CHANDRU CHAWLA | 6 JUNE, 2020
What Price a Mangrove?
World Environment Day
A crowd had gathered to watch the debris of a palatial house swept away by a flood. One observer commented on the fragility of construction materials. Another probed on the ways in which compensation could be sought for the damage. A third anguished on the vagaries of nature. A fourth looked up at the skies to watch the hovering birds, with nary a tree to perch on!
As this piece is being written, we are in the midst of a third disaster, Cyclone Nisarga and on the eve of the World Environment Day. Much has been written about the Covid-19 pandemic and the havoc it has created. What is fast disappearing from public memory, among the grim images of internal migration and patchy relief efforts, is that the origin of the pandemic lies in destruction of natural habitats of wildlife that forces pathogens from the animal ecosystem to cross over to humans.
Cyclone Amphan is barely a couple of weeks old and has already vanished from national consciousness.
-We have forgotten the near irrevocable destruction of the world’s largest mangrove ecosystem in the Sundarbans, a World Heritage Site, the size of the state of Goa.
-We have forgotten the over 100 lost lives and the damage of increasing levels of salinity on livelihoods of people living nearby who depend on farming and freshwater fishing.
-We have forgotten the over $ 15 billion of economic damage, roughly 10% the GSDP of West Bengal alone.
-Millions have been forced to migrate in the times of Corona, when physical distancing is being advocated.
The Sundarbans have, over a millennium, had the reputation of being the last line of rugged defense of the city of Kolkata.
Amitav Ghosh in The Great Derangement has referred to the incestuous nexus between lustful profiteering and wanton destruction. He has also in a recent talk, referred to the “masala culture” in Indian mainstream media that prevents honest and insightful coverage of environment linked disasters. Naomi Klein in The Shock doctrine has argued how Power benefits from Disaster. The pandemic and the policy responses the current regime have shown – the overturn of hard-fought labor policies in some states and the cavalier environment approvals to dozens of projects in “Ecologically Sensitive Zones” – indicates its preference for Disaster Capitalism.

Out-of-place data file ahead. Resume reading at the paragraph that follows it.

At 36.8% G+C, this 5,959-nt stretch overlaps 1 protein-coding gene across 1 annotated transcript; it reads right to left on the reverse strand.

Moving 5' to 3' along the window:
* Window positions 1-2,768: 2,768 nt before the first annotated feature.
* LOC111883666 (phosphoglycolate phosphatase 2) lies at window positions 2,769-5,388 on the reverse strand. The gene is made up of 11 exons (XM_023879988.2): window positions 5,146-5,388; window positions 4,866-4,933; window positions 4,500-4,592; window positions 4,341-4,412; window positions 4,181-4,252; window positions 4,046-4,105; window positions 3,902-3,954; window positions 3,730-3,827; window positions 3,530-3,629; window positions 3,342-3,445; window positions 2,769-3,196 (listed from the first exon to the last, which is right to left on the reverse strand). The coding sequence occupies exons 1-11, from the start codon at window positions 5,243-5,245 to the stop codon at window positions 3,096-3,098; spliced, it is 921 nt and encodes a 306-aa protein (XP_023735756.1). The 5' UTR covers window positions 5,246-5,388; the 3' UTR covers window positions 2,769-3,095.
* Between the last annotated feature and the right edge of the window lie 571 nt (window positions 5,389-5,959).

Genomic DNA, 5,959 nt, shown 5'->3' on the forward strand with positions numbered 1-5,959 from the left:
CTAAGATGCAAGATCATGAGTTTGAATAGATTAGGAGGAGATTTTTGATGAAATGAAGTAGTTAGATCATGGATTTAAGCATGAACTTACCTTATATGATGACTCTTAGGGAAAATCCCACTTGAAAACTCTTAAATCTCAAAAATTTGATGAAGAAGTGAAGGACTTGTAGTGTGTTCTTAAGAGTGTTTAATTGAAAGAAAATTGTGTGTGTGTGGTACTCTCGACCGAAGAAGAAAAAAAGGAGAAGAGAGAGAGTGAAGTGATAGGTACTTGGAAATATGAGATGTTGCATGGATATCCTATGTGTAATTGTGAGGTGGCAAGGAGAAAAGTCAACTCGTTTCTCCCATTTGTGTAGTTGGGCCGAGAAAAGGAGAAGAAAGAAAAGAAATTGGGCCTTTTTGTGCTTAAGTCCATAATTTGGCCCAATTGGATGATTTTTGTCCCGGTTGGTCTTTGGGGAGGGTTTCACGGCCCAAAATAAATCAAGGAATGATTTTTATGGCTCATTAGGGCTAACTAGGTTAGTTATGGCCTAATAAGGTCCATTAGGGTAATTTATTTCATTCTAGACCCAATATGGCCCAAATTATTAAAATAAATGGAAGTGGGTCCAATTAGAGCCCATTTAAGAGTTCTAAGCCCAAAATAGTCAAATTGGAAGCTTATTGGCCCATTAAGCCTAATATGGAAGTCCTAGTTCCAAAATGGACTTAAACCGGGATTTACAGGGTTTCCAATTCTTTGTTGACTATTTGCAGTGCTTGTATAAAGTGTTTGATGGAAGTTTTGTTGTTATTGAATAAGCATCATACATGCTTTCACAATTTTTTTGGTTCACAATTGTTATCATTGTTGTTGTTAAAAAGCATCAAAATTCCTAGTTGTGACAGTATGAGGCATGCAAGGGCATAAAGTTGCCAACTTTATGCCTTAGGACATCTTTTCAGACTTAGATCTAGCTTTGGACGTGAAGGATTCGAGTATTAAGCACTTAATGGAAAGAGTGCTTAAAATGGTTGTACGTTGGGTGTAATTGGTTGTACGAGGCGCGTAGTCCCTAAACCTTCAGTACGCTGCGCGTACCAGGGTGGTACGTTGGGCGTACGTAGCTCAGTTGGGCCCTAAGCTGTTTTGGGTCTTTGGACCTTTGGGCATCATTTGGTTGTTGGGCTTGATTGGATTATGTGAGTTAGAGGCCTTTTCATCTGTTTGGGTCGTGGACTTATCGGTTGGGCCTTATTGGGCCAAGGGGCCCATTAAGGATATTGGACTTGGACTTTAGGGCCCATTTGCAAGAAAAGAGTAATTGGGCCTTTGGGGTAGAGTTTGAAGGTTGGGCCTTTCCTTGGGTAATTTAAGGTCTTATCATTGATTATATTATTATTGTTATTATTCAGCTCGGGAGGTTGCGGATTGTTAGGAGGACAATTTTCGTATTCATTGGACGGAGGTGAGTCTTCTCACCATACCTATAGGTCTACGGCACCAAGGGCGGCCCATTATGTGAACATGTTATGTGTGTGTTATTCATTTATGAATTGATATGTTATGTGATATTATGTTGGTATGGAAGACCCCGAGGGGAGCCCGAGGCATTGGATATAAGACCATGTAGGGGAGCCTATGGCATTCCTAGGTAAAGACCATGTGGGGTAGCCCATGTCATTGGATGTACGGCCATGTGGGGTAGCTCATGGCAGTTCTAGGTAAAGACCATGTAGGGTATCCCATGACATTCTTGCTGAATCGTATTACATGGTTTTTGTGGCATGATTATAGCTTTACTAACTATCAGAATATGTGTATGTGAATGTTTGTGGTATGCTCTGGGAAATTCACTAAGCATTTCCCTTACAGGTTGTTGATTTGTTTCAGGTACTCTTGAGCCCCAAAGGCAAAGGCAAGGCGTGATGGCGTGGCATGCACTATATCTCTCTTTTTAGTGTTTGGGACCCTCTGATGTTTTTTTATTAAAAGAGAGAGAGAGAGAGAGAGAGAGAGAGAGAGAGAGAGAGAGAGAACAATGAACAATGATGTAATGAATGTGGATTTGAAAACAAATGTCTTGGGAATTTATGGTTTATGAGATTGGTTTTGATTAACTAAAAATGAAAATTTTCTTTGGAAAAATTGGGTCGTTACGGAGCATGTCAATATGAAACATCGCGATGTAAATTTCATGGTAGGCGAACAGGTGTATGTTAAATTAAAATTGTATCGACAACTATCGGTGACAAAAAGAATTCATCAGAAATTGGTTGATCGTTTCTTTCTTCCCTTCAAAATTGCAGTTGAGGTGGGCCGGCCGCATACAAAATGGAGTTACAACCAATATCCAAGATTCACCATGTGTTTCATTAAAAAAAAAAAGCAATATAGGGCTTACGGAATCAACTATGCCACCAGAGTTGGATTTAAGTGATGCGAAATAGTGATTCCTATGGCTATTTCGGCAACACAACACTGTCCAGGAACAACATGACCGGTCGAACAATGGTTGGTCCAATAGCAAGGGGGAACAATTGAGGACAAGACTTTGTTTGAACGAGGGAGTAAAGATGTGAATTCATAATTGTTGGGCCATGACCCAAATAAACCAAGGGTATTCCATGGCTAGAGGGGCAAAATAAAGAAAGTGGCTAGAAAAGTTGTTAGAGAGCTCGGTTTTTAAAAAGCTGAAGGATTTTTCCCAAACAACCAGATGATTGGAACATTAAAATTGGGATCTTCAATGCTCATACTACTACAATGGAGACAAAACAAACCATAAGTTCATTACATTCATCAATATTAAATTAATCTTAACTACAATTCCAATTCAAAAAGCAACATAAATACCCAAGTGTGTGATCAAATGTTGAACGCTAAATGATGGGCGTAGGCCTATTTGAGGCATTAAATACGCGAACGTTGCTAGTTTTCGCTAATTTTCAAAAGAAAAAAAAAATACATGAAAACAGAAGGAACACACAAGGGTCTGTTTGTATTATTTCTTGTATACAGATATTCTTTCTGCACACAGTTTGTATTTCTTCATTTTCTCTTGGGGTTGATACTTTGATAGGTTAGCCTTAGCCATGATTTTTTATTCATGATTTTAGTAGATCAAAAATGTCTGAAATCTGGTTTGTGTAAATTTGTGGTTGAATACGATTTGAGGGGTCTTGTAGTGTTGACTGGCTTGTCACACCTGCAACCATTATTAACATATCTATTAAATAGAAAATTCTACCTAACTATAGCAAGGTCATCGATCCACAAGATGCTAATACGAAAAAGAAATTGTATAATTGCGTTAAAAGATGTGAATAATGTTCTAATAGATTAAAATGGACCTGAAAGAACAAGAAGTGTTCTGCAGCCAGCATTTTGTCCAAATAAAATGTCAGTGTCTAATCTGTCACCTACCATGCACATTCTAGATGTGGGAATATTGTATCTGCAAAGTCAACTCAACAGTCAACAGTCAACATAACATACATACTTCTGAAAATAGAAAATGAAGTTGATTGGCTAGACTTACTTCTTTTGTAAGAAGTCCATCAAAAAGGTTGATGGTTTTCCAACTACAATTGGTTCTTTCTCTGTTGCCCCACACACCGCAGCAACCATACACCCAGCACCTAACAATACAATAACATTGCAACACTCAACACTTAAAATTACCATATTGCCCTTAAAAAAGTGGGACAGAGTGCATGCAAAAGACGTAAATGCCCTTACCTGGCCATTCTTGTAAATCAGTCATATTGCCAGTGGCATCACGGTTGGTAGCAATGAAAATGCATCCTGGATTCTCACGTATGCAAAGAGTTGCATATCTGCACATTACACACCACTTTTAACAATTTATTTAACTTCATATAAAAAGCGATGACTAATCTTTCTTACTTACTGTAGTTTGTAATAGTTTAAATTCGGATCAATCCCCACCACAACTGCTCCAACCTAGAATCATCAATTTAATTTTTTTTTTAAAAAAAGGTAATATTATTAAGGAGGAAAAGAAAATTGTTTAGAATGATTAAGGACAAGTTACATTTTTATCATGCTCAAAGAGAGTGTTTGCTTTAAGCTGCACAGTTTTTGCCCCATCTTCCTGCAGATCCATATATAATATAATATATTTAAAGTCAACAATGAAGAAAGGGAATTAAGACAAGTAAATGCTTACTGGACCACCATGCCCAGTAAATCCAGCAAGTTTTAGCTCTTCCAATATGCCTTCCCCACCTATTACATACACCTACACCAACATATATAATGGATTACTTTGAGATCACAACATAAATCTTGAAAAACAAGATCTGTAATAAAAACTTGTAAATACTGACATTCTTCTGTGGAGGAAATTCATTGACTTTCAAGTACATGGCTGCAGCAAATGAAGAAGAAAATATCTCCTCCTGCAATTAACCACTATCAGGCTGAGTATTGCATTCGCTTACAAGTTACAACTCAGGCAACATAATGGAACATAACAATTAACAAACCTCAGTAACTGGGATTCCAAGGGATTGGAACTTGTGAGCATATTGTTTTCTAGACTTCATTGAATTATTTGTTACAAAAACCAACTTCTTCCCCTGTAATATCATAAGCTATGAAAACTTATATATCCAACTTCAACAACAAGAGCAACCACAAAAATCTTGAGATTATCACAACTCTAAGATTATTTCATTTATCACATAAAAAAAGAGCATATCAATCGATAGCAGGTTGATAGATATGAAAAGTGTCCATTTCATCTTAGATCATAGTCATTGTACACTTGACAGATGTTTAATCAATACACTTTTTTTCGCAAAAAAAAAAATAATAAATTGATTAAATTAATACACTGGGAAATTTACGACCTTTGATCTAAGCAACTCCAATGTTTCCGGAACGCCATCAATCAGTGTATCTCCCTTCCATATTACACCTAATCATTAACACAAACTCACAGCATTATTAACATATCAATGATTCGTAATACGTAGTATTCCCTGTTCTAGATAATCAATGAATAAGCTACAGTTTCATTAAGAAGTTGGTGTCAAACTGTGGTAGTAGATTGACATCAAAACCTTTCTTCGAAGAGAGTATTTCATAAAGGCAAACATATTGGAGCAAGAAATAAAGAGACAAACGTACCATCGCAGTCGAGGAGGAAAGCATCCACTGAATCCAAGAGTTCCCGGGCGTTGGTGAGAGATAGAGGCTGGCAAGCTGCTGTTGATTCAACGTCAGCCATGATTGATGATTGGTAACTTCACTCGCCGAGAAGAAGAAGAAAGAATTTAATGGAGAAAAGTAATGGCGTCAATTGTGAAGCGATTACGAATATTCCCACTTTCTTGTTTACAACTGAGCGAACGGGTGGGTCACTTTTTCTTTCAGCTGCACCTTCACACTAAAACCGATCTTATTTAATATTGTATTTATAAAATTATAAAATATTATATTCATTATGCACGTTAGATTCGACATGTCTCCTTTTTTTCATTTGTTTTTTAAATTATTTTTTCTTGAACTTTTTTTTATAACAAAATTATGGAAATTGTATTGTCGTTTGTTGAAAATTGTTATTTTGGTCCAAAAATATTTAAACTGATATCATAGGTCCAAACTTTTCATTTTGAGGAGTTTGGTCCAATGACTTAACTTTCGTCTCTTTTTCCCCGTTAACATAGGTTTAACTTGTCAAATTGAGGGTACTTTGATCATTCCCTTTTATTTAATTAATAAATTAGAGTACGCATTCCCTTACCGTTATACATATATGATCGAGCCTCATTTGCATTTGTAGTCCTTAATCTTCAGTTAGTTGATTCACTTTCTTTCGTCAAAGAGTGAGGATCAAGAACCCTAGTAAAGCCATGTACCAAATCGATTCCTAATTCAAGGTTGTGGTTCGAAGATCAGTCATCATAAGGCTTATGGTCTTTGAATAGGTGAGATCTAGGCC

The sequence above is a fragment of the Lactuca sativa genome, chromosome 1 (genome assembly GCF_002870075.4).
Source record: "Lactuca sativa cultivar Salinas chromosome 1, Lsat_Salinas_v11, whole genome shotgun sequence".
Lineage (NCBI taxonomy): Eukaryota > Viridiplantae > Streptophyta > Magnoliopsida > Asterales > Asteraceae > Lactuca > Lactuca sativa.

The areas that escaped the devastating impact of the 2004 Tsunami were areas that had healthy mangroves on their coastline that acted as Nature’s last defense against a sudden natural calamity. It is well known that mangroves additionally act as natural filters of pollutants, massively large reservoirs of carbon, sources of marine food security and zones of unparalleled biodiversity. Loss of mangroves at the least release such large amounts of carbon that “designer plantations” and even natural rainforests cannot compensate. In fertile biodiversity hotspots like the Sundarbans, the Indus Delta, the Irrawaddy Delta and the Mekong Delta, the mangroves support the livelihoods of tens of millions of people.
Despite our collective knowledge of the conservation impact of mangroves, they are being hacked for so called infrastructure projects. The Bullet Train project alone will destroy over 50,000 mangroves, as admitted in the Maharashtra Legislative council. To make way for the Coastal Road, an area roughly a fourth the size of Bandra, will be reclaimed, making Mumbai’s coastal façade vulnerable to natural calamities.
Further, the dumping of its debris into the Arabian sea will destroy the livelihoods of the fisherfolk who depend on the marine rich inter tidal zone while meant only for 2% of Mumbai’s residents (essentially the motorists) while debiting its humongous cost to all its direct and indirect tax paying residents through toll-free use. The Bombay High Court judgement of 2019 on the Mumbai Coastal Road was unambiguous in its view that “the traditional concept that development and ecology are opposed to each other is no longer acceptable and that sustainable development is the only answer”
Mumbai coastline stands naked and vulnerable as the Cyclone Nisarga approaches. It’s possible that it spares Mumbai from its wrath. Indeed, the City will be fortunate. But it should not see that as a symbol for even more reckless development.
The Honorable Chief Minister of Maharashtra has managed the Covid-19 crisis with equanimity and empathy for her citizens showing rare transparency in the process. He has the unique opportunity to show statesmanship as he reviews ongoing and new development projects.
In the desire to reboot the pandemic affected economy, he must demonstrate that development and ecology can indeed be winning partners and that the Marathi Manoos cares for inter-generational equity as much as he does for affluence and prosperity
Cover Photograph Derek Monteiro
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